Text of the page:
The evaluation of a healthcare passport to improve quality of care and communication for people living with dementia (EQuIP): a protocol paper for a qualitative, longitudinal study
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Leavey, G., Abbott, A., Watson, M., Todd, S., Coates, V., McIlfactrick, S., McCormack, B., Waterhouse-Bradley, B. & Curran, E. (2016) The evaluation of a healthcare passport to improve quality of care and communication for people living with dementia (EQuIP): a protocol paper for a qualitative, longitudinal study, BMC Health Services Research, vol. 16, , ,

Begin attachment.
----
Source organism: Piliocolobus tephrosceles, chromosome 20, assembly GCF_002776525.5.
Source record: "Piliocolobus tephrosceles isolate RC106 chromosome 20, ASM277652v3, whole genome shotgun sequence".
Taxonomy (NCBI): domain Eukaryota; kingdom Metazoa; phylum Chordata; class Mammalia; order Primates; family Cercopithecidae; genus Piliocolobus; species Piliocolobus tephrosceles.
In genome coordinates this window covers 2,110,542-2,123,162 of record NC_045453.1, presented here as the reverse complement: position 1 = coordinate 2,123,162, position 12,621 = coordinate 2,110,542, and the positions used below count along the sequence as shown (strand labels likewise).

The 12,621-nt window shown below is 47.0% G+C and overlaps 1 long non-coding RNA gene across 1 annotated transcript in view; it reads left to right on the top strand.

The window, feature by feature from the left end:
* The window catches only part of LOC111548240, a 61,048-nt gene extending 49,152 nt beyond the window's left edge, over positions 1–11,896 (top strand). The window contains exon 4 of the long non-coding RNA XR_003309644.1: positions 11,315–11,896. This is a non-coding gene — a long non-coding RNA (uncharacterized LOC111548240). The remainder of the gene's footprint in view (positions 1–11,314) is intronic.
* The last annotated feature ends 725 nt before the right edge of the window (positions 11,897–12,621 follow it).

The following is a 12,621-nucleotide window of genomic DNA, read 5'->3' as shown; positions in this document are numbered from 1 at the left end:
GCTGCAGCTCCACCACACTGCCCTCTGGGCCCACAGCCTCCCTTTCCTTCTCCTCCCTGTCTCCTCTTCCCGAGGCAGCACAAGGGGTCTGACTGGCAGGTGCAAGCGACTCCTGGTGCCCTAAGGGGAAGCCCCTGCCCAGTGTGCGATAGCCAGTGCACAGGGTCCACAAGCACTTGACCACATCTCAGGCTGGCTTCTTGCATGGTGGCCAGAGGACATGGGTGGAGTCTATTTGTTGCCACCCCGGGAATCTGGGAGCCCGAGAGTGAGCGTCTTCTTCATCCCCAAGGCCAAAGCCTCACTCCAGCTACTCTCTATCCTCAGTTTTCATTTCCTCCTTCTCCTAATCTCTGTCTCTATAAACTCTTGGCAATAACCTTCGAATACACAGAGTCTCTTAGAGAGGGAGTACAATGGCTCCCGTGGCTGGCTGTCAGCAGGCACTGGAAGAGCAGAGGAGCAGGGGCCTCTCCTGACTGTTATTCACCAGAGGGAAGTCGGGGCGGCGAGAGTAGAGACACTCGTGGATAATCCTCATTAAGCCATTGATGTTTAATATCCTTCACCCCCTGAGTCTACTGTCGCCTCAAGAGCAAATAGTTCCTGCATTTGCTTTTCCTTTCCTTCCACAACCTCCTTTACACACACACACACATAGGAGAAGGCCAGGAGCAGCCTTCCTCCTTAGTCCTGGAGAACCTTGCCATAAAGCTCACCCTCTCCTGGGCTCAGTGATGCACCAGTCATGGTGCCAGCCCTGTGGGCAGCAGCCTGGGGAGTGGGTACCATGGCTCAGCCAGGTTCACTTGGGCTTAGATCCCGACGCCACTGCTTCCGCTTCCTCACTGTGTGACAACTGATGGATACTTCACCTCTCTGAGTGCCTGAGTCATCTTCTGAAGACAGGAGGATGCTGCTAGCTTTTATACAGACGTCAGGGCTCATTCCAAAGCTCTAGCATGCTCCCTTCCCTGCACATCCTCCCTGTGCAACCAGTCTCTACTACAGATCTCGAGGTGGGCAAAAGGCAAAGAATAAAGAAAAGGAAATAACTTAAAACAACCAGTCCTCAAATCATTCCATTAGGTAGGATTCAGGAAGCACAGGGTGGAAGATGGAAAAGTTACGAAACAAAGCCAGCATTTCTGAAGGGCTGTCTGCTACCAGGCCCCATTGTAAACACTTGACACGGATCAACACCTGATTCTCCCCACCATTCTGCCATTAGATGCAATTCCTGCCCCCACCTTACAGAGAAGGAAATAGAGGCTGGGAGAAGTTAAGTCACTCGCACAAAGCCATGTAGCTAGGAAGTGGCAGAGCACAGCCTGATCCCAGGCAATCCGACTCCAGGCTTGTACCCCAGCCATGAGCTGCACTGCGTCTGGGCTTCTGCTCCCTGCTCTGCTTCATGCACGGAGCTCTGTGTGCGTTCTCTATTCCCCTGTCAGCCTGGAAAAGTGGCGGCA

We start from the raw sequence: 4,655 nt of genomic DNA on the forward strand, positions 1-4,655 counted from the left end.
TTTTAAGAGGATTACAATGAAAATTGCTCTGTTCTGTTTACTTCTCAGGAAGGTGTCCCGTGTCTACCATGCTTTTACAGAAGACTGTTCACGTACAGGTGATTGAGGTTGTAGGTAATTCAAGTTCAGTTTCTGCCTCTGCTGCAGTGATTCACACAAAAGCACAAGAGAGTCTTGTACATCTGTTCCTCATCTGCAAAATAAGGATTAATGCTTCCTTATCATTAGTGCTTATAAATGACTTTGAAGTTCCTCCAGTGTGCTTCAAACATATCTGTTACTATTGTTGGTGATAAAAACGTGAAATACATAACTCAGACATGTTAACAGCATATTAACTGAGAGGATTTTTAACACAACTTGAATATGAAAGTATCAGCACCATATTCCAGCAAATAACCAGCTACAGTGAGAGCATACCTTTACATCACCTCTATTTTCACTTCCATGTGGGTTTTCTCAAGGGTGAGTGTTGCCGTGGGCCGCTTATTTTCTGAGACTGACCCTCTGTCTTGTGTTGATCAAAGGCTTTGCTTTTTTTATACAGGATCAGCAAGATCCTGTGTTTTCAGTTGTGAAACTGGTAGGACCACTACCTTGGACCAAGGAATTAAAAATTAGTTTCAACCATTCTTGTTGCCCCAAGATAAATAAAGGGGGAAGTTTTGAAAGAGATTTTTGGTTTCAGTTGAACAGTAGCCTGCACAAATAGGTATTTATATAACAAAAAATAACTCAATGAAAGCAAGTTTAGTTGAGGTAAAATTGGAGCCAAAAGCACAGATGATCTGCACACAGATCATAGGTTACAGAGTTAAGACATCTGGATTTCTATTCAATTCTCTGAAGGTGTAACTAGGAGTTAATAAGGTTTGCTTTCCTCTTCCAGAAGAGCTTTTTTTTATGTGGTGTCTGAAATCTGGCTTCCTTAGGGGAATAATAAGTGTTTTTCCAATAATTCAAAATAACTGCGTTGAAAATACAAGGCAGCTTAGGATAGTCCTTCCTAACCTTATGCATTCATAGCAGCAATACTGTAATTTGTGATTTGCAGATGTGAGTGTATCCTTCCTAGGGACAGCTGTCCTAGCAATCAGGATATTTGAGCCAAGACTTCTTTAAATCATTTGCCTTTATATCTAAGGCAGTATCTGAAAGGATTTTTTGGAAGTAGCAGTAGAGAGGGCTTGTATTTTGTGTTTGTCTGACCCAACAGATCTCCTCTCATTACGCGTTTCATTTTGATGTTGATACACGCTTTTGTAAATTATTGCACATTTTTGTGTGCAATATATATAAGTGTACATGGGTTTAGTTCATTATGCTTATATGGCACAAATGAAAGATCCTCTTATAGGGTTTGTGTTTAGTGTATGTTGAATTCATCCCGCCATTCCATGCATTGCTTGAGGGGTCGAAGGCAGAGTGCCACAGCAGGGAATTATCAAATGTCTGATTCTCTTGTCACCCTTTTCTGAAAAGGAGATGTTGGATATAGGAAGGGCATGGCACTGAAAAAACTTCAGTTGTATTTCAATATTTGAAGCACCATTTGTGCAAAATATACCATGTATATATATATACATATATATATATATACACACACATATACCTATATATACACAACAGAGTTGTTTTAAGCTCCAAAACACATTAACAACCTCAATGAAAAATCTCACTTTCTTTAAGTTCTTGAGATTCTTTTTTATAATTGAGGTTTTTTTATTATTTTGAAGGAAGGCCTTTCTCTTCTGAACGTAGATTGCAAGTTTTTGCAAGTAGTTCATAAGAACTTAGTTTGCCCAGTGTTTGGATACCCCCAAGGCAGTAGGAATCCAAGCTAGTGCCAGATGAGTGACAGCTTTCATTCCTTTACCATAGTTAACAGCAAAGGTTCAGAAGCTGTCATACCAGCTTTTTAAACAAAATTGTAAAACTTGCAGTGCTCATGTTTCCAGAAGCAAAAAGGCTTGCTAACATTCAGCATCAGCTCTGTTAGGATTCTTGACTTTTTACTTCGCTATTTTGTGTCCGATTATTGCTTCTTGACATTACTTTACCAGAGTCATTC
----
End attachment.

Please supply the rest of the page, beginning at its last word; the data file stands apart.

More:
Background There is an urgent need for the development of simple communication tools that convey the strengths, assets, and healthcare needs of people living with dementia. A Healthcare Passport may improve communication with range of health and social support services, enhancing quality and continuity of care, and to permit a consideration of the challenges and how these might be managed effectively and compassionately. This study aims to evaluate the acceptability and use of this type of intervention for people living with dementia and their carers. Methods/Design This is a qualitative longitudinal study informed by a critical realist review. The participants will be individuals identified as having mild-moderate dementia and informal carers. The in-depth interviews will occur at three points over the course of 18 months as they use the passport. This will be supplemented by analysis of the content of the passports and information from health and social care providers on the daily practicalities of using the passport in a range of healthcare settings. Discussion By using a critical realist review and a qualitative, longitudinal approach, the study allows for the assessment of a complex intervention in a manner which goes beyond evaluating the basic efficacy of the passport, but looking more deeply at how it worked, for whom, and in what context. It has the potential to develop new data on how interventions improve communication across a range of service providers, while encouraging health and social care professionals to respect and encourage the development of self-management and retention of personhood throughout the progression of life-limiting illnesses.